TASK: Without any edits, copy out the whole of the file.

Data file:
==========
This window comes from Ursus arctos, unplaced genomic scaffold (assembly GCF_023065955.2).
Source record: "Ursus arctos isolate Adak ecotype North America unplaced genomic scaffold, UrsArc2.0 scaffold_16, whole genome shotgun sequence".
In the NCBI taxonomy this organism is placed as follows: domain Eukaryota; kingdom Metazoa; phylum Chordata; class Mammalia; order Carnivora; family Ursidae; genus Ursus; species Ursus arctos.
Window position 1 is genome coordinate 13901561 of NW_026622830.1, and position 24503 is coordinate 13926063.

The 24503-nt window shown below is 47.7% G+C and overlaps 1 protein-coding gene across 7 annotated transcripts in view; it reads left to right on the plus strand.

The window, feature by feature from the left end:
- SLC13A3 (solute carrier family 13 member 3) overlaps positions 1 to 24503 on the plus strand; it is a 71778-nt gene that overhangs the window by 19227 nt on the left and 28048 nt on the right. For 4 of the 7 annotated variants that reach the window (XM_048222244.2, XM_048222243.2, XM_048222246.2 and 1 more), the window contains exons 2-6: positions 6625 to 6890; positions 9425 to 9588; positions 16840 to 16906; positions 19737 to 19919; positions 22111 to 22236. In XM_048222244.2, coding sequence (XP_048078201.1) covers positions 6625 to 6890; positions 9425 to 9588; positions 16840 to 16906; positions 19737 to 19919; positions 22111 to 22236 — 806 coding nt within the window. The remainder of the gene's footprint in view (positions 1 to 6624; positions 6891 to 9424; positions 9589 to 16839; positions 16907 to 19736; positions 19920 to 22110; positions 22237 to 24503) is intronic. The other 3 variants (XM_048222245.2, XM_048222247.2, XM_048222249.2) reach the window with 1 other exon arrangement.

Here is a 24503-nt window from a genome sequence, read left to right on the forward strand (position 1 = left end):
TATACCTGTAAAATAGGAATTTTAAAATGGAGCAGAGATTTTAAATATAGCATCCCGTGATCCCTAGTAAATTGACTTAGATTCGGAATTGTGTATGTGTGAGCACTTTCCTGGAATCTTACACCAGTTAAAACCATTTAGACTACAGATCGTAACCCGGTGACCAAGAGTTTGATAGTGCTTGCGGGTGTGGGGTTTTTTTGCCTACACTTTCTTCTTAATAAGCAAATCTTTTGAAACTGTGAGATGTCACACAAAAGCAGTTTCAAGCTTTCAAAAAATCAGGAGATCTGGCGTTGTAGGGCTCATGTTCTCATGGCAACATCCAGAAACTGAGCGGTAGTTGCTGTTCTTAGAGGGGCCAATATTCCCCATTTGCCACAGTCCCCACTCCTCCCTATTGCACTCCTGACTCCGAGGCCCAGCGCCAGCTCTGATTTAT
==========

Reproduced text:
This window comes from Ursus arctos, unplaced genomic scaffold (assembly GCF_023065955.2).
Source record: "Ursus arctos isolate Adak ecotype North America unplaced genomic scaffold, UrsArc2.0 scaffold_16, whole genome shotgun sequence".
In the NCBI taxonomy this organism is placed as follows: domain Eukaryota; kingdom Metazoa; phylum Chordata; class Mammalia; order Carnivora; family Ursidae; genus Ursus; species Ursus arctos.
Window position 1 is genome coordinate 13901561 of NW_026622830.1, and position 24503 is coordinate 13926063.

The 24503-nt window shown below is 47.7% G+C and overlaps 1 protein-coding gene across 7 annotated transcripts in view; it reads left to right on the plus strand.

The window, feature by feature from the left end:
- SLC13A3 (solute carrier family 13 member 3) overlaps positions 1 to 24503 on the plus strand; it is a 71778-nt gene that overhangs the window by 19227 nt on the left and 28048 nt on the right. For 4 of the 7 annotated variants that reach the window (XM_048222244.2, XM_048222243.2, XM_048222246.2 and 1 more), the window contains exons 2-6: positions 6625 to 6890; positions 9425 to 9588; positions 16840 to 16906; positions 19737 to 19919; positions 22111 to 22236. In XM_048222244.2, coding sequence (XP_048078201.1) covers positions 6625 to 6890; positions 9425 to 9588; positions 16840 to 16906; positions 19737 to 19919; positions 22111 to 22236 — 806 coding nt within the window. The remainder of the gene's footprint in view (positions 1 to 6624; positions 6891 to 9424; positions 9589 to 16839; positions 16907 to 19736; positions 19920 to 22110; positions 22237 to 24503) is intronic. The other 3 variants (XM_048222245.2, XM_048222247.2, XM_048222249.2) reach the window with 1 other exon arrangement.

Here is a 24503-nt window from a genome sequence, read left to right on the forward strand (position 1 = left end):
TATACCTGTAAAATAGGAATTTTAAAATGGAGCAGAGATTTTAAATATAGCATCCCGTGATCCCTAGTAAATTGACTTAGATTCGGAATTGTGTATGTGTGAGCACTTTCCTGGAATCTTACACCAGTTAAAACCATTTAGACTACAGATCGTAACCCGGTGACCAAGAGTTTGATAGTGCTTGCGGGTGTGGGGTTTTTTTGCCTACACTTTCTTCTTAATAAGCAAATCTTTTGAAACTGTGAGATGTCACACAAAAGCAGTTTCAAGCTTTCAAAAAATCAGGAGATCTGGCGTTGTAGGGCTCATGTTCTCATGGCAACATCCAGAAACTGAGCGGTAGTTGCTGTTCTTAGAGGGGCCAATATTCCCCATTTGCCACAGTCCCCACTCCTCCCTATTGCACTCCTGACTCCGAGGCCCAGCGCCAGCTCTGATTTAT